- Page 1Ricoh R10
- Page 2 Ricoh R10
- Page 3 Ricoh R10
- Page 4 Features Table
- Page 5 Test Shots – ISO Performance
- Page 6 Test Shots – Detail and Lens Performance
- Page 7 Test Shots – Exposure Evaluation
Since the R10 shares so many of the same features as the R8, it’ll come as little surprise that its overall performance is also virtually identical, which is to say, very good indeed. It starts up in just under two seconds, although it is a little slower to shut down again. It still makes the characteristic mechanical whirring sound as the lens moves in and out, both on start-up, when zooming in and out, and when focusing. However this doesn’t appear to slow it down at all, and focusing is quick and accurate, although low-light performance is rather disappointing despite the AF assist lamp. In good light however, in single shot mode it can take a picture approximately once every 1.7 seconds, which is fairly brisk. In continuous shooting mode it can maintain approximately 1.3 frames per second, apparently until the memory card is full, which is very quick by any standard.
The R10 has a slightly different battery to the R8, a smaller 940mAh Li-ion rechargeable, but the claimed battery life has been extended from 240 shots to 300. I took around a hundred shots while evaluating the camera, and the charge meter barely moved from its full position, so this would seem to be entirely possible.
Unfortunately the one thing that hasn’t changed is the sensor. While many manufacturers use the larger 1/1.7 or 1/1.8-inch sensor format for their premium 10-megapixel models, Ricoh has afflicted the R10 with the same small and overcrowded 1/2.3-inch sensor as the R8. This is a great pity, because it has a negative impact on what should be very good image quality. Why Ricoh didn’t switch to the excellent 1/1.75-inch sensor from the GR Digital II is a mystery.
The overall level of detail is excellent, and the lens and/or image processing produces almost no distortion even at the 28mm end of the zoom range, with good corner sharpness. There is some purple fringing around bright highlights, especially at the edges of the frame, but the main problem is noise. There is a granular texture to shots even at 80 ISO, and this gets rapidly worse as sensitivity is increased. Shots at 200 ISO show a lot of noise, and at 400 ISO there are serious problems with noise and colour distortion.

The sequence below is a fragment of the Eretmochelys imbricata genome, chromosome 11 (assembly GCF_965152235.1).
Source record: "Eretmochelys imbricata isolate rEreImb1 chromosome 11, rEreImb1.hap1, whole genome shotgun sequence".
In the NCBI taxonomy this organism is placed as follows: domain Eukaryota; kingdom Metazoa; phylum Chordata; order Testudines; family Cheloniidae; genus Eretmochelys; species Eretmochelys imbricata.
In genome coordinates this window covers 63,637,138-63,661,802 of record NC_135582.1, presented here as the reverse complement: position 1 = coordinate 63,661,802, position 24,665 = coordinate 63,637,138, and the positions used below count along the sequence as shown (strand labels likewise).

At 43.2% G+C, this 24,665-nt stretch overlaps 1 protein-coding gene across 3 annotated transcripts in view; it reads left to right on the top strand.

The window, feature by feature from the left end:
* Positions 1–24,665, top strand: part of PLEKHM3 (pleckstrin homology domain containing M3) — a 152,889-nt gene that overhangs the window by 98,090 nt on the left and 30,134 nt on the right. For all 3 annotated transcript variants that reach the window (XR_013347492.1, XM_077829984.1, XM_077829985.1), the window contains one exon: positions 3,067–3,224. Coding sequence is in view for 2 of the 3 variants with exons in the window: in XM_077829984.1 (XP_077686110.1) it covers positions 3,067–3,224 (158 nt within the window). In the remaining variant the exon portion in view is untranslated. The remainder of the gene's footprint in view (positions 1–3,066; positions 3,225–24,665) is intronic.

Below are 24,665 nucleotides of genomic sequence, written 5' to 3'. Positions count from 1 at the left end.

Unfortunately this isn’t the R10’s only problem. The auto white balance proved to be inconsistent and inaccurate, producing strong tints on a number of shots, including some very odd colour effects on both white backgrounds and shots with a lot of blue sky. There is a feature in playback mode to correct white balance manually, and even a brilliant little levels adjustment option, but it should be getting this sort of thing right automatically. This is very disappointing; I’ve always liked Ricoh cameras, and had high hopes for the R10, but sadly it fails to deliver.
The Ricoh R10 is a stylish, well-designed and well-made camera with an unusual specification and some innovative and useful features. It has a clever and easy-to-use interface, great handling and impressively fast performance, however it is let down badly by inferior image quality, especially at higher ISO settings, and also poor low-light focusing.
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